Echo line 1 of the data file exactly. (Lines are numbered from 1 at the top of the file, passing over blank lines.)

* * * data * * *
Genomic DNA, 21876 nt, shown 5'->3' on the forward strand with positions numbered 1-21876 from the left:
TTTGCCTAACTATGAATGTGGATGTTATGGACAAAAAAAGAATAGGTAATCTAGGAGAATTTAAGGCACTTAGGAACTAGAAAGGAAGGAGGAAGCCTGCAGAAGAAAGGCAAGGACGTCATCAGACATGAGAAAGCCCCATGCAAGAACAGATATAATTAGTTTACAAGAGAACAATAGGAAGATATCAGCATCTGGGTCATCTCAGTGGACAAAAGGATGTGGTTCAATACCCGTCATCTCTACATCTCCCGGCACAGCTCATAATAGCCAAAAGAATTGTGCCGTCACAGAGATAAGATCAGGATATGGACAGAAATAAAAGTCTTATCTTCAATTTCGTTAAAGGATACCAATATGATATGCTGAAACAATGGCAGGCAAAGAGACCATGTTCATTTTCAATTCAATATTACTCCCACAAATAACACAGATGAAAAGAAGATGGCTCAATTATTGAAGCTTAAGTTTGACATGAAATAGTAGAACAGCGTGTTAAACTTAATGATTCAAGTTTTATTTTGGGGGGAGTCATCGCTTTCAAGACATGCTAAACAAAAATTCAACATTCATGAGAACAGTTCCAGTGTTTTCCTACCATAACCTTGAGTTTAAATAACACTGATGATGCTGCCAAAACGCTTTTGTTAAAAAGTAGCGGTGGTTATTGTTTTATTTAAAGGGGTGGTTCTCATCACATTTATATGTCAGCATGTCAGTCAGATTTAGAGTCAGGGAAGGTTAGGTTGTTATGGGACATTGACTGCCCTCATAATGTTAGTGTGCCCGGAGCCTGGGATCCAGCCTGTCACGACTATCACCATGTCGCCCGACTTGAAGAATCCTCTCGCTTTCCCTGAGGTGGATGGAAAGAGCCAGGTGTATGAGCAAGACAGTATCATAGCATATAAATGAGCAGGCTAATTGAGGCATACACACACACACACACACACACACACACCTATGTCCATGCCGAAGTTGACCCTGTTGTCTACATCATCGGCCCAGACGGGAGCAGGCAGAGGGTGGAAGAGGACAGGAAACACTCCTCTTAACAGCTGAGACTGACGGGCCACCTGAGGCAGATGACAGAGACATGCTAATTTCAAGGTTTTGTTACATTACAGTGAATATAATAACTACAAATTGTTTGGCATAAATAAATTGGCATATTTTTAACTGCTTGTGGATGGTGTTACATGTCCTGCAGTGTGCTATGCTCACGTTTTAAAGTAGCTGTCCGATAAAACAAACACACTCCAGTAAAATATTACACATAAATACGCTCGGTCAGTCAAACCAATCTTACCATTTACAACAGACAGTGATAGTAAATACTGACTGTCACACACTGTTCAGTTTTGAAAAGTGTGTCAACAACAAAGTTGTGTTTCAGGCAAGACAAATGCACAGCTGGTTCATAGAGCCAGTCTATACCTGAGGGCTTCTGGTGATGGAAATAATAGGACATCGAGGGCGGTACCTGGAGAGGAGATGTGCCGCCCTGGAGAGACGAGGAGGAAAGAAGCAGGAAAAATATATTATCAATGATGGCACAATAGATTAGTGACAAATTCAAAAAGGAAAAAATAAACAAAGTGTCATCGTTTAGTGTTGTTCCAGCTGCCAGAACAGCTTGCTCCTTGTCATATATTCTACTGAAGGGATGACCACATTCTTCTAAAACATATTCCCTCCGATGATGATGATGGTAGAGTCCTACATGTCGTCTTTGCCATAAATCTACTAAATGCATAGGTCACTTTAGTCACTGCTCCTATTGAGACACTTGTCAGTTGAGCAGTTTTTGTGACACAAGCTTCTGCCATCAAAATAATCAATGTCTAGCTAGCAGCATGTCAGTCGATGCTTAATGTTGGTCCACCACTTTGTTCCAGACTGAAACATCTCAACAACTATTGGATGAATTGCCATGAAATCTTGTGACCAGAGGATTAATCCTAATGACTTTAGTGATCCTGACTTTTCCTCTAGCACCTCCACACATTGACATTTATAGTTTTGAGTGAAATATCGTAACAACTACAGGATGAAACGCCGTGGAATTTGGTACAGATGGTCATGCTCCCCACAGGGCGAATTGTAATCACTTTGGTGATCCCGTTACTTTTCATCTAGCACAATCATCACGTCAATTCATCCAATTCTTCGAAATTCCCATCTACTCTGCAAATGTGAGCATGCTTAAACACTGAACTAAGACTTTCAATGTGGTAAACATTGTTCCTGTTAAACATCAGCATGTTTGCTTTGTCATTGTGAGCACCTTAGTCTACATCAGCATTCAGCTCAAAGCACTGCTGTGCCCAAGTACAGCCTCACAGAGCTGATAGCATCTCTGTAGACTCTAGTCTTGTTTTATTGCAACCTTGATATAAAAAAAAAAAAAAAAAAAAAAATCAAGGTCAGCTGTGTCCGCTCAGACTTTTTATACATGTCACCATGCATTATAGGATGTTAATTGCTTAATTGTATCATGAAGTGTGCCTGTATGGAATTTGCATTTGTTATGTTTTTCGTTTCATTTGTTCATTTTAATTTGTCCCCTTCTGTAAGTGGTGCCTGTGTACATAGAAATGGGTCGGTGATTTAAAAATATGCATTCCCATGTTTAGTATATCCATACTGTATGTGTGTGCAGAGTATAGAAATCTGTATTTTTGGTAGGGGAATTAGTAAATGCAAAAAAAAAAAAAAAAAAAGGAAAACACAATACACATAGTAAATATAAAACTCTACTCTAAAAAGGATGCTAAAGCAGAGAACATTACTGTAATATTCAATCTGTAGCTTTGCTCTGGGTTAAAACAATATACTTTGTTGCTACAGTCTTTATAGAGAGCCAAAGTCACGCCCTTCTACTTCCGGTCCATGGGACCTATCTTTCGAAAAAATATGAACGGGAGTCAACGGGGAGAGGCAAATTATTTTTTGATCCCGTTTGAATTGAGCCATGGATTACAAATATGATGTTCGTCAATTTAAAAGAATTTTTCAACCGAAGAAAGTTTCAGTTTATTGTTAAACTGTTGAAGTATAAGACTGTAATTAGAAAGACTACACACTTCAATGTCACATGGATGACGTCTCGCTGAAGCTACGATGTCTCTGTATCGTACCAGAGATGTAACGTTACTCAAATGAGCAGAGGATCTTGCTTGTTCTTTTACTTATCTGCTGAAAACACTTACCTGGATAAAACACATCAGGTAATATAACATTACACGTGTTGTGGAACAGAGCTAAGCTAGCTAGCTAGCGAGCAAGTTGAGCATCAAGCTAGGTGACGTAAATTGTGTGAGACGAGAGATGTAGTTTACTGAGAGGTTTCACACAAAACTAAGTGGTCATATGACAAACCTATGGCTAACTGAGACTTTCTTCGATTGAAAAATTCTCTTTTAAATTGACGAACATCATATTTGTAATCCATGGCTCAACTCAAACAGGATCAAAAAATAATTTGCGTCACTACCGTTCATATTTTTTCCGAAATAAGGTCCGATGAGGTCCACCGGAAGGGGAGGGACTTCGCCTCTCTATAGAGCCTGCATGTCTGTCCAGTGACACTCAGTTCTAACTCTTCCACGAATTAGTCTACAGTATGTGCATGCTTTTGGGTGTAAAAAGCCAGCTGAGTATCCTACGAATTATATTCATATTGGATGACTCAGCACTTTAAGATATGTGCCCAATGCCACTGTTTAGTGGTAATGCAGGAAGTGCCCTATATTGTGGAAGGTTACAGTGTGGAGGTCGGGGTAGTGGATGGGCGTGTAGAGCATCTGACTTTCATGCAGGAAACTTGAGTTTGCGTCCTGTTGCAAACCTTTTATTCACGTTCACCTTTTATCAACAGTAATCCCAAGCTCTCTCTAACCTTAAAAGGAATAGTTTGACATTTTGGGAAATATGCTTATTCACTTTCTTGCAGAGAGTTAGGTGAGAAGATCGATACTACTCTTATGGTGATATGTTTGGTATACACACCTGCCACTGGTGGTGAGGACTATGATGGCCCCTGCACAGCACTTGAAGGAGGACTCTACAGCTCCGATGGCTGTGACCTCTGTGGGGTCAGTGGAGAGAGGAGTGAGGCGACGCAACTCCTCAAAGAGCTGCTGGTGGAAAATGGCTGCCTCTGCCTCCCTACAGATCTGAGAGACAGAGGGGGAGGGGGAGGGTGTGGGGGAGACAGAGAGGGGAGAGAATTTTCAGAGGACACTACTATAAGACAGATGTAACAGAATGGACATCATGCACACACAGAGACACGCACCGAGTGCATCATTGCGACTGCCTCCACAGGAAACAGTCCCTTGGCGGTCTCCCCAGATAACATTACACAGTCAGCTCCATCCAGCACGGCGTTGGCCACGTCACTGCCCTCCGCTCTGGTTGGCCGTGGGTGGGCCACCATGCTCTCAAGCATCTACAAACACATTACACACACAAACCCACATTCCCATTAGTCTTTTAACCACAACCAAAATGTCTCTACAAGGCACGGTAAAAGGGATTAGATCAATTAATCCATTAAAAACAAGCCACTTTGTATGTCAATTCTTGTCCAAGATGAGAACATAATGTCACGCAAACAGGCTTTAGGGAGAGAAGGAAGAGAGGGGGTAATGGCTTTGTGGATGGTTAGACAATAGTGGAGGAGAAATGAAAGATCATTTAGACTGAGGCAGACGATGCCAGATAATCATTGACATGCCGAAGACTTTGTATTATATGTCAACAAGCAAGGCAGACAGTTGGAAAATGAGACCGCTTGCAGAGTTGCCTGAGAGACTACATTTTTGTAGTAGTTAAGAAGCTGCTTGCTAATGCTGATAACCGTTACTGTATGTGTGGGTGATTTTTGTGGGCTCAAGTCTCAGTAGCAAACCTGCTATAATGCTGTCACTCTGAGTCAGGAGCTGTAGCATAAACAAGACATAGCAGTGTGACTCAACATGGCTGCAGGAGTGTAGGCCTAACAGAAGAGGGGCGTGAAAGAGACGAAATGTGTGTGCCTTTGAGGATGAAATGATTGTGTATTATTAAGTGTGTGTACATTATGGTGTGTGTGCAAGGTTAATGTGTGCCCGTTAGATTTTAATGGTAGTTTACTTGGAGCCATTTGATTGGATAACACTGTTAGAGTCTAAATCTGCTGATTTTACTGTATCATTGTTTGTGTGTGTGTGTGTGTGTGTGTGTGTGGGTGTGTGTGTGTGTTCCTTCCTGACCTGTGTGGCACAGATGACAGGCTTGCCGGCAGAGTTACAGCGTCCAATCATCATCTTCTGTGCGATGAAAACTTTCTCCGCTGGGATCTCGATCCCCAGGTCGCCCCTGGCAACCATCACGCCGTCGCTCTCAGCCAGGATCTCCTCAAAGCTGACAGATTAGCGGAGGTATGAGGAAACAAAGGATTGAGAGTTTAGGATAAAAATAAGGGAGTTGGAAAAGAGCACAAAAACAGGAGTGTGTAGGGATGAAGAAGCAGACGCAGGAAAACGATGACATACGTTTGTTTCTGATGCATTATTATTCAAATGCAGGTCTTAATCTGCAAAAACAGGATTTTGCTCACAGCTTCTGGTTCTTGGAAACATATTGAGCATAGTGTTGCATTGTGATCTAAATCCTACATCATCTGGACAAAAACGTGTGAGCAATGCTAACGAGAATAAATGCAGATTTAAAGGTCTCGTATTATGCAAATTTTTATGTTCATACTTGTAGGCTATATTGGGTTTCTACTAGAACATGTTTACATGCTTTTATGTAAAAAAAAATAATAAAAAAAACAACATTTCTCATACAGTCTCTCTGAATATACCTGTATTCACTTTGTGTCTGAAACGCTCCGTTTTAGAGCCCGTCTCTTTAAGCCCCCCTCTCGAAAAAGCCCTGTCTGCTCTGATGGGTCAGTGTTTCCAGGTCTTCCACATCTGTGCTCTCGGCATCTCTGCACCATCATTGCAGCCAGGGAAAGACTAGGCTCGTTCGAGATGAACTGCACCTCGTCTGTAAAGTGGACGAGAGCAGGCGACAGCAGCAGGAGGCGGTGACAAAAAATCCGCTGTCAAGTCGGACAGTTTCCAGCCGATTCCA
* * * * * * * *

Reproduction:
Genomic DNA, 21876 nt, shown 5'->3' on the forward strand with positions numbered 1-21876 from the left: